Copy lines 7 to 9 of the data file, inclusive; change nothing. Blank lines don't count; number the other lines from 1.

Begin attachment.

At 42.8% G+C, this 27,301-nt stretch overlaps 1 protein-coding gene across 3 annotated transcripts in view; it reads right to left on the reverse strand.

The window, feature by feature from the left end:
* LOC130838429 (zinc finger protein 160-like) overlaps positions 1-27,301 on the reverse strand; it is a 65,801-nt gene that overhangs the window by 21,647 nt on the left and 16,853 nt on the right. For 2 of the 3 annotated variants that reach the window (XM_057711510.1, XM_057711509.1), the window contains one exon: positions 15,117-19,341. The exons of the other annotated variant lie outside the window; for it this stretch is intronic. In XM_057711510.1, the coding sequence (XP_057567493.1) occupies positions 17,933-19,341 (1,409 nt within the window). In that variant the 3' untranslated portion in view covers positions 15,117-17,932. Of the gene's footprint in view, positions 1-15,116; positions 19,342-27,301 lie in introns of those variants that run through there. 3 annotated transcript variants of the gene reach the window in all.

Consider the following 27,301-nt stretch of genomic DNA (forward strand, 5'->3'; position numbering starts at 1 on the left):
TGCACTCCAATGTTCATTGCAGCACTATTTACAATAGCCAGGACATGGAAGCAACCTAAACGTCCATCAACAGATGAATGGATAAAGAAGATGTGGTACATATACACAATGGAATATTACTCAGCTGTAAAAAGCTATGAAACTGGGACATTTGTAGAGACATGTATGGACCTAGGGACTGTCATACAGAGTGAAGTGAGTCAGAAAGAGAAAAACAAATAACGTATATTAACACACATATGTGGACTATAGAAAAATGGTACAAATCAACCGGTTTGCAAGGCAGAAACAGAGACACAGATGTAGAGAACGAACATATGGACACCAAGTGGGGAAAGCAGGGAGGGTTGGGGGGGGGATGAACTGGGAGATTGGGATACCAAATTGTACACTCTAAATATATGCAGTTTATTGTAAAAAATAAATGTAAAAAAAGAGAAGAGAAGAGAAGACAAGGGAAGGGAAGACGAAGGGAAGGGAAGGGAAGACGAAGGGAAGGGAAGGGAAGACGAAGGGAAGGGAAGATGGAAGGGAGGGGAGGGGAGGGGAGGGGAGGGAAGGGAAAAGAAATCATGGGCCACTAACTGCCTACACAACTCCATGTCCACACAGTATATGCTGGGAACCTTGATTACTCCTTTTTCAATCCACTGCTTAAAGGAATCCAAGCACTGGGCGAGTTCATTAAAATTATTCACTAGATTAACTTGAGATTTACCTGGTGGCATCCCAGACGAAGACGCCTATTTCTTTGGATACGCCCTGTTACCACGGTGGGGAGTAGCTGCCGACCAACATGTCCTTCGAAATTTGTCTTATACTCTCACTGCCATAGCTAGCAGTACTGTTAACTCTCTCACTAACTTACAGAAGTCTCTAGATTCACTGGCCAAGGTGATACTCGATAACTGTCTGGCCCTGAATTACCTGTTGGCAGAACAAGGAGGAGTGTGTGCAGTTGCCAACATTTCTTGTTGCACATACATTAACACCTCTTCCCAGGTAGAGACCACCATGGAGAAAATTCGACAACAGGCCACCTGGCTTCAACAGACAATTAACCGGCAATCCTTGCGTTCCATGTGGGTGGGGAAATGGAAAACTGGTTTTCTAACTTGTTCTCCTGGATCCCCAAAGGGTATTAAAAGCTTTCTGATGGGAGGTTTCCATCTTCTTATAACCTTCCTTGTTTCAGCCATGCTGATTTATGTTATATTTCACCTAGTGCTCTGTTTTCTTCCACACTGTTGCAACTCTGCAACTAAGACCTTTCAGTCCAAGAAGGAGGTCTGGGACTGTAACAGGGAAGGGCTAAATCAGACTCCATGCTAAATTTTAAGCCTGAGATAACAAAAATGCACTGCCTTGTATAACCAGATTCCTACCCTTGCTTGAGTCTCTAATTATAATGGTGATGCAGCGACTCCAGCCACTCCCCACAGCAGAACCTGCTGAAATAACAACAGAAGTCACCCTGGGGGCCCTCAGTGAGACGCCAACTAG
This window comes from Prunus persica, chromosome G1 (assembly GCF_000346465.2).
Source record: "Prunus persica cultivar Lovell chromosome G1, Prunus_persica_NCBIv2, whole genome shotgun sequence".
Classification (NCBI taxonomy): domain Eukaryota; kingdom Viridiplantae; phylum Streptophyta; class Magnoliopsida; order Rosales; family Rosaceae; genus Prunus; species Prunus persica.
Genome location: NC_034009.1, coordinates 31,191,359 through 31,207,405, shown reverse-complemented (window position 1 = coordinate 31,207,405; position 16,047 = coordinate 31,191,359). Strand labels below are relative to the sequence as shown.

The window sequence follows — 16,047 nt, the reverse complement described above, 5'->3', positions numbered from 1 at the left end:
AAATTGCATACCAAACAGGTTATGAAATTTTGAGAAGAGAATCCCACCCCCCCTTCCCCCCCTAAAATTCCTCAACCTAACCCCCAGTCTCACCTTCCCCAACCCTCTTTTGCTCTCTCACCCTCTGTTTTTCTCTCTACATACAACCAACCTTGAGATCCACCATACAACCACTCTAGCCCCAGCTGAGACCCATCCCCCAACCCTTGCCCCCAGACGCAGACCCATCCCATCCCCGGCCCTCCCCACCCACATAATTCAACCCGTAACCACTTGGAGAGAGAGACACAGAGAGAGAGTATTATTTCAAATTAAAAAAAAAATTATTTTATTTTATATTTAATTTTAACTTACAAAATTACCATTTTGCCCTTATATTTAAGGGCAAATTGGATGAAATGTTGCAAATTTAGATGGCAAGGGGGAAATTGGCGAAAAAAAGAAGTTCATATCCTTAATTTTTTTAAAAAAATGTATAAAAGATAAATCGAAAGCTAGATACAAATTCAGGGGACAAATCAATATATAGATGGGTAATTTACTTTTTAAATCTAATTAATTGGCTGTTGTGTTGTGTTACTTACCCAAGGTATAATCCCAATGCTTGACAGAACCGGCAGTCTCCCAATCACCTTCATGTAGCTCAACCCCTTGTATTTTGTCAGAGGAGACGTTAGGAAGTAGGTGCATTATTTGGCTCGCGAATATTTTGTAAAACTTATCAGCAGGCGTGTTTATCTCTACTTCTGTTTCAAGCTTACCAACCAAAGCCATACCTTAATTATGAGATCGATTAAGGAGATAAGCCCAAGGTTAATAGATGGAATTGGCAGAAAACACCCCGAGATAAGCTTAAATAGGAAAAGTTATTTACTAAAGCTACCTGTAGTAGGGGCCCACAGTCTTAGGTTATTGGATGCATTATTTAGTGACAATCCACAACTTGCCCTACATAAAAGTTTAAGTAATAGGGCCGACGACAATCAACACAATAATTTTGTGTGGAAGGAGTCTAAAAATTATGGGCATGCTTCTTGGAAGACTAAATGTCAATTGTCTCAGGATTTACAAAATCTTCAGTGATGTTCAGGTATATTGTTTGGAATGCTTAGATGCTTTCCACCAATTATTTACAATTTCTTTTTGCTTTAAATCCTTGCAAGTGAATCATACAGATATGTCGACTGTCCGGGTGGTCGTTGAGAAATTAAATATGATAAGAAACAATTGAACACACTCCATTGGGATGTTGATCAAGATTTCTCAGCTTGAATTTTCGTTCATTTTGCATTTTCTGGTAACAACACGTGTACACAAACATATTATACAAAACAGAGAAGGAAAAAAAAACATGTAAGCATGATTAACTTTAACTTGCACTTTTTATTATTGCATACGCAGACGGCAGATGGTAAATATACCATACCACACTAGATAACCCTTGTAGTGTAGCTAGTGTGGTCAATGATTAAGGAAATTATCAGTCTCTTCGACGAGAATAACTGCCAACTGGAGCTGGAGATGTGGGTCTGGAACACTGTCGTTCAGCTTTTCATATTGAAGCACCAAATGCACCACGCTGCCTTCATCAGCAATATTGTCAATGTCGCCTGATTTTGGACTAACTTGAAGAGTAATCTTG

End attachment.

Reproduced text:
Source record: "Prunus persica cultivar Lovell chromosome G1, Prunus_persica_NCBIv2, whole genome shotgun sequence".
Classification (NCBI taxonomy): domain Eukaryota; kingdom Viridiplantae; phylum Streptophyta; class Magnoliopsida; order Rosales; family Rosaceae; genus Prunus; species Prunus persica.
Genome location: NC_034009.1, coordinates 31,191,359 through 31,207,405, shown reverse-complemented (window position 1 = coordinate 31,207,405; position 16,047 = coordinate 31,191,359). Strand labels below are relative to the sequence as shown.